Why the war hero, test pilot and airshow great means so much to us pilots
Was Bob Hoover the greatest pilot ever? I don’t know. He surely needs to be in that conversation, but when all is said and done, the result is discovering that the question is unanswerable. Truth is, it’s impossible to say what even goes into deciding who’s the greatest pilot or what it even means. Suffice it to say, Bob Hoover was great. I learned that as a boy. And it wasn’t about his flying.
It was back in the mid-1970s, and my mom and dad (we owned a small FBO in the desert of Southern California) decided to put on an airshow. I’m dredging up the details, and my folks aren’t around to ask anymore, but I recall it was a gorgeous fall day in the desert and personal flying was at an all-time high. The planning for the airshow started no more than a couple of months before the event and it turned out to be hugely successful. Not only did my folks put on an airshow, but they put on an air race, complete with pylons and the whole nine yards. It would be impossible to do such a thing today, but at the time when word got out, everybody wanted to be there. While it was easy to attract pilots and warbirds to the event, the crowd was mostly local and numbered probably no more than 5,000, many of whom flew up from the L.A. basin through clear smooth skies through the pass between the San Gabriel and San Bernardino Mountains. By the time the show started, the ramp was chock-a-block with Comanches and Bonanzas, 172s and Commanders. It was GA at its height.
I was a kid who drove the fuel truck, and, boy, was I busy. I don’t remember the exact details, but I’m sure I pumped from 6 to 80 gallons of fuel into at least 200 airplanes over the course of a couple of very long days, and our little restaurant had set up folding tables on the grass and was flipping my mom’s famous chili burgers as fast as the physics of the grill would allow.
The star of the show was one Robert A. Hoover. Bob. My dad often spoke of the pitch he gave him to come and put on his famous airshow routine in his green-and-white Shrike Commander. The negotiations consisted of my dad laying the groundwork—small startup show, not much of a budget, which I’m sure Bob had heard a hundred times before—and Hoover telling my dad that he’d do it if we fueled him up before and after the show, and then whatever we could afford to pay him on top of that would be gravy.
Well, he did indeed fly, and to say that his performance was the highlight of our little show . . . understatement does not do it justice. He held the crowd spellbound, including me, who got to watch while perched atop our big red Texaco fuel truck, engine idling, the guy in the 152 wanting fuel as spellbound as I was so not complaining about my impromptu break while Bob wrung out the Shrike. Magic!
Even more though, I remember Bob after the show walking the crowd, decked out in his signature white flight suit and Panama hat, shaking hands and asking the people if they were pilots, and if so, what did they fly. His eyes locked on and he listened to these weekend warriors as if he were listening to Neil Armstrong describe his journey to the moon. And it wasn’t fake. It was absolutely genuine. And I thought to myself, if this guy, who I knew was one of the greatest pilots in the world, a FACT I’d just witnessed, could open himself up to commoner pilots like I was just starting to be, well, then there had to be something really special about him.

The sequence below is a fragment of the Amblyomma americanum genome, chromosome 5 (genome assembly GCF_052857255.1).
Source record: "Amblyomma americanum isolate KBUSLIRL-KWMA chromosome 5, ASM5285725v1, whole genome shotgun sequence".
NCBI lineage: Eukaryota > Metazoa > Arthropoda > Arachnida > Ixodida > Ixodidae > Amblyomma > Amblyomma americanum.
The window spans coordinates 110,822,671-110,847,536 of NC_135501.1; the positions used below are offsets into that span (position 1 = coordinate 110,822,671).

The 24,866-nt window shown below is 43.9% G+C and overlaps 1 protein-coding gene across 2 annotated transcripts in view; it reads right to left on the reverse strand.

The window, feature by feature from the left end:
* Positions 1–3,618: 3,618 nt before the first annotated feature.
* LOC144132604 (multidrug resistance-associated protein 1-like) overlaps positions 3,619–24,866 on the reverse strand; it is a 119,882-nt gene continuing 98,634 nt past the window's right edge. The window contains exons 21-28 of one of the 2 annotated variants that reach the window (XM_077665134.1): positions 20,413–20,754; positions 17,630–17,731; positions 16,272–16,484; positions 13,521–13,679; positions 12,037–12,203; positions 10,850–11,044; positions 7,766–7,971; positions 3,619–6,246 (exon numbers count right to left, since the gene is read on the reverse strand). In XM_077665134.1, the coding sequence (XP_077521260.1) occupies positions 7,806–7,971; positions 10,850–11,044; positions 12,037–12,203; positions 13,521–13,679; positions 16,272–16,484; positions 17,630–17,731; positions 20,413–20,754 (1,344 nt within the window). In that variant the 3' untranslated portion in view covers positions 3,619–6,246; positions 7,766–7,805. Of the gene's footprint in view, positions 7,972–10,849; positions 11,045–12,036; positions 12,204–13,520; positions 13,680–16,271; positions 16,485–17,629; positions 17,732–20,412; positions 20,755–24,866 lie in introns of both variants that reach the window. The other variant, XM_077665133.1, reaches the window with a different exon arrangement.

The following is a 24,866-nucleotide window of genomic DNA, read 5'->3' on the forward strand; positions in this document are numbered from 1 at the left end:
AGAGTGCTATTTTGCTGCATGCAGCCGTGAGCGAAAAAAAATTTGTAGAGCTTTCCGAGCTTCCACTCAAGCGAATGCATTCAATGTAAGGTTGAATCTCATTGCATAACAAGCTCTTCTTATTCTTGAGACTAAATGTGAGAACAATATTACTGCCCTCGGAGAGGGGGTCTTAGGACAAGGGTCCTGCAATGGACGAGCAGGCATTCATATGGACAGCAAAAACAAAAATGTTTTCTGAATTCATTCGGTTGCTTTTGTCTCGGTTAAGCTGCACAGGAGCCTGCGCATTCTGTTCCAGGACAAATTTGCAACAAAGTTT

And there was.
Years later, Bob spoke at Oshkosh along with Chuck Yeager and Bud Anderson, two other pilots who would have to be on the list of the greatest of the greats—but it was Bob who commanded the stage. Not because he was trying to, but because he could tell a story. And not because he was a practiced storyteller. He was a natural. He told the tale of a flight he took in an experimental North American jet—I wish I could remember more, it’s been so many years—and the long and the short of it was the thing was almost impossible to control. What Bob described was his understanding that he was probably going to die unless he figured this thing out. The remarkable thing to me was that it wasn’t a realization. It was as though he knew the risk involved as he climbed aboard and buckled in, so the pickle he was in was no surprise. Indeed, he recounted how he worked through the problem one desperate attempt at a time until he hit upon a partial solution that allowed him to barely fly the craft to a survivable crash landing in the desert. And the way he told it was like he’d never told the story before. It was as though it were happening to him as he spoke. Not only that, but he talked about it as though he were trying to figure out a tricky crossword and not save his life from the ill-mannered supersonic lawn dart he was strapped into.
I took it as humility, and the more I got to listen to Bob and the more I got to know him, I realized that this was exactly what it was. For Bob Hoover, what he did in an airplane was the exact same thing that you and I do when we’re in an airplane. We fly. The details beyond that are fascinating and he remembered them all. But at base level, it was the flying that was magic, and we pilots were all so dang lucky to be able to go on this incredible ride we call flight.
And what a flight Robert Anderson Hoover went on. What a life.